By Anthony Capkun
December 12, 2012 – Under funding from the National Science Foundation’s Cyber-Physical Systems Program, a University of Notre Dame research group is attempting to develop mathematical algorithms to help guide the integration of plug-in hybrid electric vehicles (PEVs) into the power grid.
Specifically, they are working to anticipate and solve optimization problems critical to various parties, such as PEV owners, commercial charging station owners, aggregators and distribution companies at the distribution and retail level of the emerging PEV system.
For example, the team will be examining issues related to charging at both commercial charging stations and at residences, and scenarios when PEVs function only as consumers of power also those in which PEVs could conceivably serve as a sort of battery, injecting energy from the vehicle to home (V2H) or from the vehicle to grid (V2G).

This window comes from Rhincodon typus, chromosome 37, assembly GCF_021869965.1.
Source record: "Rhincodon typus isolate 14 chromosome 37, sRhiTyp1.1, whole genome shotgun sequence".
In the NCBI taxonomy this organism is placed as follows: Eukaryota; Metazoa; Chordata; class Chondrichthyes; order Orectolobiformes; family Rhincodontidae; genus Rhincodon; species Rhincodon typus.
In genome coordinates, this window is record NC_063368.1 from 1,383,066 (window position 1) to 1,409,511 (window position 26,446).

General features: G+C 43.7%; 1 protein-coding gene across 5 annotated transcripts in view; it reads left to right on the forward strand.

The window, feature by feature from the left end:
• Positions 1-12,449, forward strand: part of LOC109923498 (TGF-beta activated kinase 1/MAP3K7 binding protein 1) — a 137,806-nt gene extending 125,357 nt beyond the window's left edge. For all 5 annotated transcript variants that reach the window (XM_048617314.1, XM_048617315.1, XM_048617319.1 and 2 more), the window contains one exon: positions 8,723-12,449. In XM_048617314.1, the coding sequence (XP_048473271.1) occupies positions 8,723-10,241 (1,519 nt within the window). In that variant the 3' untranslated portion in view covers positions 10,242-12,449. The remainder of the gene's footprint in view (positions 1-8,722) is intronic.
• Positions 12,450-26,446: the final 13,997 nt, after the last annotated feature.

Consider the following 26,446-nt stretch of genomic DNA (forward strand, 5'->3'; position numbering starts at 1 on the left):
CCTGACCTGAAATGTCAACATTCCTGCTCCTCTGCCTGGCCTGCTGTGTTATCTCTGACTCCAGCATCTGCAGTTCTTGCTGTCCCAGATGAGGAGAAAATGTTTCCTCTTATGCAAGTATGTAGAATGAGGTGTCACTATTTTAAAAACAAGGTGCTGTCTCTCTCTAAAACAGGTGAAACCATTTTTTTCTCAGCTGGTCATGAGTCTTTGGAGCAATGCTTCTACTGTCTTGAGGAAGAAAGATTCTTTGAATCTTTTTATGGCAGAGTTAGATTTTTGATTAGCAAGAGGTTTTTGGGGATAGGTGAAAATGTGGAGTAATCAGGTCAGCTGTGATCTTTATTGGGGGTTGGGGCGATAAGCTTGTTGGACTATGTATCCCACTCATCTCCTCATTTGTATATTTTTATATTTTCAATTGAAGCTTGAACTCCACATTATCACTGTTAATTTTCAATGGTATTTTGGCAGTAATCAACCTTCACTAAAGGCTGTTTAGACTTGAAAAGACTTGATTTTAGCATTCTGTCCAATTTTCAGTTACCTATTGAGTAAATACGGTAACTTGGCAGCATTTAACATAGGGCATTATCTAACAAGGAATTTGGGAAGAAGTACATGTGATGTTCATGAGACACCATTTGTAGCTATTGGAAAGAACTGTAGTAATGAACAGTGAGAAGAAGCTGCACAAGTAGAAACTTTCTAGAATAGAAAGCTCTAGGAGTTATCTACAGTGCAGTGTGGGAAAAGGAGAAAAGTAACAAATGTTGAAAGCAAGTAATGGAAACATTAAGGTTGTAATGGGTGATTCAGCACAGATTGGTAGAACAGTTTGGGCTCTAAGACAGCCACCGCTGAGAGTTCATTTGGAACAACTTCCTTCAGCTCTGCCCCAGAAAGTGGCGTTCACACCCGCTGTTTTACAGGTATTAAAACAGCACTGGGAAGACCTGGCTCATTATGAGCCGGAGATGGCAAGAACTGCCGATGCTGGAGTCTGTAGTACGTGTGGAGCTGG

“Electrification of the transportation market offers revenue growth for utility companies and automobile manufacturers, lower operational costs for consumers, and benefits to the environment,” said Vijay Gupta, one of the researchers. “By addressing problems that will arise as PEVs impose extra load on the grid, and by solving challenges that currently impede the use of PEVs as distributed storage resources, this research will directly impact society.”